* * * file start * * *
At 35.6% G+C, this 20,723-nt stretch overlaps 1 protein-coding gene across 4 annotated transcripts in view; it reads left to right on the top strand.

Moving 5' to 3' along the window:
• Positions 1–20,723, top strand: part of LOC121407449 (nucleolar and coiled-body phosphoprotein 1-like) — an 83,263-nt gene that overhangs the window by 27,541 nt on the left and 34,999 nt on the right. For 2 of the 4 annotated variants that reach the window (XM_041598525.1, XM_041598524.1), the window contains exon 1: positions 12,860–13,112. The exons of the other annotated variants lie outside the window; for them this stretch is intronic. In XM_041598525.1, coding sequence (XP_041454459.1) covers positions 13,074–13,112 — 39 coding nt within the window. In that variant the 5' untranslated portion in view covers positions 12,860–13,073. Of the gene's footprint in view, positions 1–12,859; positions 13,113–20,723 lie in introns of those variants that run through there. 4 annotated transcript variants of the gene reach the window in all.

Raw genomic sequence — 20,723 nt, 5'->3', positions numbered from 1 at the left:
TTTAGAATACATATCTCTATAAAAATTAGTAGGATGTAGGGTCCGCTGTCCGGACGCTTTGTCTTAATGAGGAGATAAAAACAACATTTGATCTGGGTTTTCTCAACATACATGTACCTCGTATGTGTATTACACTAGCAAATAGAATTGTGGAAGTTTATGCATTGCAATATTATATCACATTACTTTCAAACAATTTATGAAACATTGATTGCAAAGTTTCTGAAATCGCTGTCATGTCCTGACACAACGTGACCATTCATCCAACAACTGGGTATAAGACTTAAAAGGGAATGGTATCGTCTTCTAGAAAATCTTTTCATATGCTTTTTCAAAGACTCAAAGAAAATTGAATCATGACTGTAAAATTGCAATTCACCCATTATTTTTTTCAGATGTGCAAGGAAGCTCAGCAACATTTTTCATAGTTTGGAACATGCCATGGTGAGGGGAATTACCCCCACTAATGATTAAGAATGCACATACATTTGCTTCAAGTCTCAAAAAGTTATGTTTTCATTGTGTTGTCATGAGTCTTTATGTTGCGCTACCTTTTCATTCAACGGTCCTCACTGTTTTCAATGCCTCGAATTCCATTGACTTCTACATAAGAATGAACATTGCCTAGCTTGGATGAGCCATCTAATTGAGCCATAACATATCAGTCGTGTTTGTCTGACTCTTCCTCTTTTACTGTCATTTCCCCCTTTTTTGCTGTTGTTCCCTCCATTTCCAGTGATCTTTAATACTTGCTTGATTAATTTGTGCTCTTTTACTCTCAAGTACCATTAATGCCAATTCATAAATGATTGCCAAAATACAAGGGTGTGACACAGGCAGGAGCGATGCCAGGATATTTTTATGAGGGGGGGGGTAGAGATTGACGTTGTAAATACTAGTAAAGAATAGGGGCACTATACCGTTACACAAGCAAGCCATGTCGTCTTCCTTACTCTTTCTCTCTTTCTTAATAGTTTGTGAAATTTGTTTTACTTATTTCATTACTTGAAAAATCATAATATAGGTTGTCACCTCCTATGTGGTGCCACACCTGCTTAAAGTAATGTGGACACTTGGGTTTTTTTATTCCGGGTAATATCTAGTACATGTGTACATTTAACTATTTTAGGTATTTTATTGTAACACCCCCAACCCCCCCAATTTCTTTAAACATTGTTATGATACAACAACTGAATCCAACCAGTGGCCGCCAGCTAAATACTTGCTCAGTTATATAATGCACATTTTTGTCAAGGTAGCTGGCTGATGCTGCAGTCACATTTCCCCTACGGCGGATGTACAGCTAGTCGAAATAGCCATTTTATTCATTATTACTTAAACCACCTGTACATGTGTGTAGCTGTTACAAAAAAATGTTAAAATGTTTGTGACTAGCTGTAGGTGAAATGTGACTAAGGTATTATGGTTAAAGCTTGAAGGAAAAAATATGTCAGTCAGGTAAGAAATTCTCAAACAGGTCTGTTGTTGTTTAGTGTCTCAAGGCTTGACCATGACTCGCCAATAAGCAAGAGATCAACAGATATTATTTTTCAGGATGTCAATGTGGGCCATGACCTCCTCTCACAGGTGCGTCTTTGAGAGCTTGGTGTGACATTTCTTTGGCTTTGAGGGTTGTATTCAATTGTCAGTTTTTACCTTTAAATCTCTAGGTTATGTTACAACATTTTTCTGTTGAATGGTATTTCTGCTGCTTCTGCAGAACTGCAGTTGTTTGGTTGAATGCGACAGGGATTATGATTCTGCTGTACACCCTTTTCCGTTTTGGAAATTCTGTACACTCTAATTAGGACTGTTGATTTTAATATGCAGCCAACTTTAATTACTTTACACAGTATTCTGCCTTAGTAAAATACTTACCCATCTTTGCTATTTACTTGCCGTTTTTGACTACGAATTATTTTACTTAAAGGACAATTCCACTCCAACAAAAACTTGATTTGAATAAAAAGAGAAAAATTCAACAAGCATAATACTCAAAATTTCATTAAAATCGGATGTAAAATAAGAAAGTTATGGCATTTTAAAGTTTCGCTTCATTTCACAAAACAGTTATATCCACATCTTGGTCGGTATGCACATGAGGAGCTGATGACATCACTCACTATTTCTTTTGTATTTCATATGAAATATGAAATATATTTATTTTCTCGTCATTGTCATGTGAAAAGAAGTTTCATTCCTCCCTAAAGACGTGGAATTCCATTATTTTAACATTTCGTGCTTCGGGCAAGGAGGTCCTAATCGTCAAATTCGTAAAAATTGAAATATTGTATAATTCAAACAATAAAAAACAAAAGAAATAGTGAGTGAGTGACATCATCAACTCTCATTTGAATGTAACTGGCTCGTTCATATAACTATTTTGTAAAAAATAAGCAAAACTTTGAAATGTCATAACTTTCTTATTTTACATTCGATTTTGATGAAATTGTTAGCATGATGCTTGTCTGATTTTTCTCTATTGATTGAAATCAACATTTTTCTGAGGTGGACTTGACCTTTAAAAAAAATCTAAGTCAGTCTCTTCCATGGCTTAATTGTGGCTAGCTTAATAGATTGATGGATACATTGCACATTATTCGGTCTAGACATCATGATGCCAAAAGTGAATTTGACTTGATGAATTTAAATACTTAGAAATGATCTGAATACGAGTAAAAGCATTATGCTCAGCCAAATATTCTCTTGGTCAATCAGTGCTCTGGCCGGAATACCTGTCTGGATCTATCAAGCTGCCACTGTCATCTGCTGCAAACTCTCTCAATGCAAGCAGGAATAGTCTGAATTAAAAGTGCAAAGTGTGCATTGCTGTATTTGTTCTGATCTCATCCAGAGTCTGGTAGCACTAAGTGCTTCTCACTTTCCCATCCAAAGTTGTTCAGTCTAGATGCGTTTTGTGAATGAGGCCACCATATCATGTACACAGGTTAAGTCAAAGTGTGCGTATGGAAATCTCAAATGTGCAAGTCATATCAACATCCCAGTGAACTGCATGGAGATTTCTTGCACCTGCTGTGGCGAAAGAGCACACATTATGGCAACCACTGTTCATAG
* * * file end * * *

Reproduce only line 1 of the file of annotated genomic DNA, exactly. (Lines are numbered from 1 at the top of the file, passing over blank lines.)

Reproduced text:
At 35.6% G+C, this 20,723-nt stretch overlaps 1 protein-coding gene across 4 annotated transcripts in view; it reads left to right on the top strand.